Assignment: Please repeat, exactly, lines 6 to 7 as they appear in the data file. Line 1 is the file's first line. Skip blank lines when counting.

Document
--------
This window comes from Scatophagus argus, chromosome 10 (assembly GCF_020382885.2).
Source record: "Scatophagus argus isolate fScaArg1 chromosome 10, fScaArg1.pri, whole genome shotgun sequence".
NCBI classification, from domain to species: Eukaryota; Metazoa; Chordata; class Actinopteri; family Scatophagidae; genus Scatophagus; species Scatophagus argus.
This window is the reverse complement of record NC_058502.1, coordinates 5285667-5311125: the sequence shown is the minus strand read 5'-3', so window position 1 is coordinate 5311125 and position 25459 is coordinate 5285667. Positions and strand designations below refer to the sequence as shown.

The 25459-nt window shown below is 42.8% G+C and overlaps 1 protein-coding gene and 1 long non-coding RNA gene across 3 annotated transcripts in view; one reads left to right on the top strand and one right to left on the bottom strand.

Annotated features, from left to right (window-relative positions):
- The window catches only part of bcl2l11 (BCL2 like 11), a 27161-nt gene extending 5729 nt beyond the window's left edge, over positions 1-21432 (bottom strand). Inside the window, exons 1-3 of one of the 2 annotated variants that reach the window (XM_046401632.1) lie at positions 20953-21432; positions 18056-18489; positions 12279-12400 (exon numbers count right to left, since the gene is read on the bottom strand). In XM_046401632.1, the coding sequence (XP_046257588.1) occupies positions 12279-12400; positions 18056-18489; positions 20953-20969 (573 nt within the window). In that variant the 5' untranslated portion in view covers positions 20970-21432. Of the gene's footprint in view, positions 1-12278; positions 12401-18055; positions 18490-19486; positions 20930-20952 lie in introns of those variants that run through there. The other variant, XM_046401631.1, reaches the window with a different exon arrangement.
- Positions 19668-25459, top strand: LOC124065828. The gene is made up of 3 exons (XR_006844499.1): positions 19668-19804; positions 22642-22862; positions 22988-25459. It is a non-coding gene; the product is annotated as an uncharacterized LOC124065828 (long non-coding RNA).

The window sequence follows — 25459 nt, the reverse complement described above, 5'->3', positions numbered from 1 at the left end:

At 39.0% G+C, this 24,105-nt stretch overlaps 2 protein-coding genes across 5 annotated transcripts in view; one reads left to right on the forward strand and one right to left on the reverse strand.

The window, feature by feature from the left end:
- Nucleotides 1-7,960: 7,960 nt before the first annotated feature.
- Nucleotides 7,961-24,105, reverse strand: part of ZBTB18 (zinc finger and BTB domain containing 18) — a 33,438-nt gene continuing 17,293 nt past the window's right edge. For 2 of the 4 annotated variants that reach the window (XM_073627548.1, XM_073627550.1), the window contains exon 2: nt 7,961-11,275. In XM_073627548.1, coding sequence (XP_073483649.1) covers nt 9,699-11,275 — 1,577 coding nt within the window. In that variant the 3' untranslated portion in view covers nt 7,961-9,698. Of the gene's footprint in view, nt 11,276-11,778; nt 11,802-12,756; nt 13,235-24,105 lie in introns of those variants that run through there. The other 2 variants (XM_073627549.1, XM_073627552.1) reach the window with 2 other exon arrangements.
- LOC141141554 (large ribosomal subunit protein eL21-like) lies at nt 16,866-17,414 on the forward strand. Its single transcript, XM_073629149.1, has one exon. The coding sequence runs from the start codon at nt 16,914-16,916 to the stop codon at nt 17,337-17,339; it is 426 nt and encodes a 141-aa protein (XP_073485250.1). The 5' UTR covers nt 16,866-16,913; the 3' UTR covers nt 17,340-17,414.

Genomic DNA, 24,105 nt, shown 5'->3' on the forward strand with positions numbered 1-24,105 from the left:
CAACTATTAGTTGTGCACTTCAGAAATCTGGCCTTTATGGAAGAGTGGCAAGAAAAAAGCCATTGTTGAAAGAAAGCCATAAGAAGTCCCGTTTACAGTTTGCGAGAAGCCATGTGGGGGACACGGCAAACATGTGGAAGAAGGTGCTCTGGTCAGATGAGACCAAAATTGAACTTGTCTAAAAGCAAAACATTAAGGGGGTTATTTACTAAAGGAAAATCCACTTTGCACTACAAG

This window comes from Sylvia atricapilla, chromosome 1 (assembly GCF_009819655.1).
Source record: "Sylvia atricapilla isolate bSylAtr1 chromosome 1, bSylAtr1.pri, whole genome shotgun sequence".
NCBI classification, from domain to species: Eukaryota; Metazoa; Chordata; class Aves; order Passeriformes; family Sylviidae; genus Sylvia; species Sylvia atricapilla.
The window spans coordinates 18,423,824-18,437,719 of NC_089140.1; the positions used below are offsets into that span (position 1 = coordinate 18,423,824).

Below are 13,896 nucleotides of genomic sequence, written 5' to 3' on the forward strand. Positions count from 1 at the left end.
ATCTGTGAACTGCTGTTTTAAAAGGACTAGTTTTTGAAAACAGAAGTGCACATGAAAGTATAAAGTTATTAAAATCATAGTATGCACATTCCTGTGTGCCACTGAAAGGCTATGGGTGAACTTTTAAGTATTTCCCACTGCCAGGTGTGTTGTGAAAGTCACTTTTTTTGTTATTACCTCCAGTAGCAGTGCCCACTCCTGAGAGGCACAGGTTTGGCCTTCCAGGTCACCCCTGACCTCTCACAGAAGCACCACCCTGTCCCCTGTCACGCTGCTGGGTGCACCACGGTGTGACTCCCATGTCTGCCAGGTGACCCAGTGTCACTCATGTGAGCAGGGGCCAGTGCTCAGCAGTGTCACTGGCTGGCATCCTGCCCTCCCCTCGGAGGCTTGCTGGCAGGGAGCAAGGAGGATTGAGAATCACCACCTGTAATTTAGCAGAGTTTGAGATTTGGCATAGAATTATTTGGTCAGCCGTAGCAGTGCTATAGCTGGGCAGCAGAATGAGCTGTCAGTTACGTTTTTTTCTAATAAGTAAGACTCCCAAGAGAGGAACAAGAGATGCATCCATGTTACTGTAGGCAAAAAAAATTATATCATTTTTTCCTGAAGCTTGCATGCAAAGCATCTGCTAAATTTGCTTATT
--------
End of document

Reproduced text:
Annotated features, from left to right (window-relative positions):
- The window catches only part of bcl2l11 (BCL2 like 11), a 27161-nt gene extending 5729 nt beyond the window's left edge, over positions 1-21432 (bottom strand). Inside the window, exons 1-3 of one of the 2 annotated variants that reach the window (XM_046401632.1) lie at positions 20953-21432; positions 18056-18489; positions 12279-12400 (exon numbers count right to left, since the gene is read on the bottom strand). In XM_046401632.1, the coding sequence (XP_046257588.1) occupies positions 12279-12400; positions 18056-18489; positions 20953-20969 (573 nt within the window). In that variant the 5' untranslated portion in view covers positions 20970-21432. Of the gene's footprint in view, positions 1-12278; positions 12401-18055; positions 18490-19486; positions 20930-20952 lie in introns of those variants that run through there. The other variant, XM_046401631.1, reaches the window with a different exon arrangement.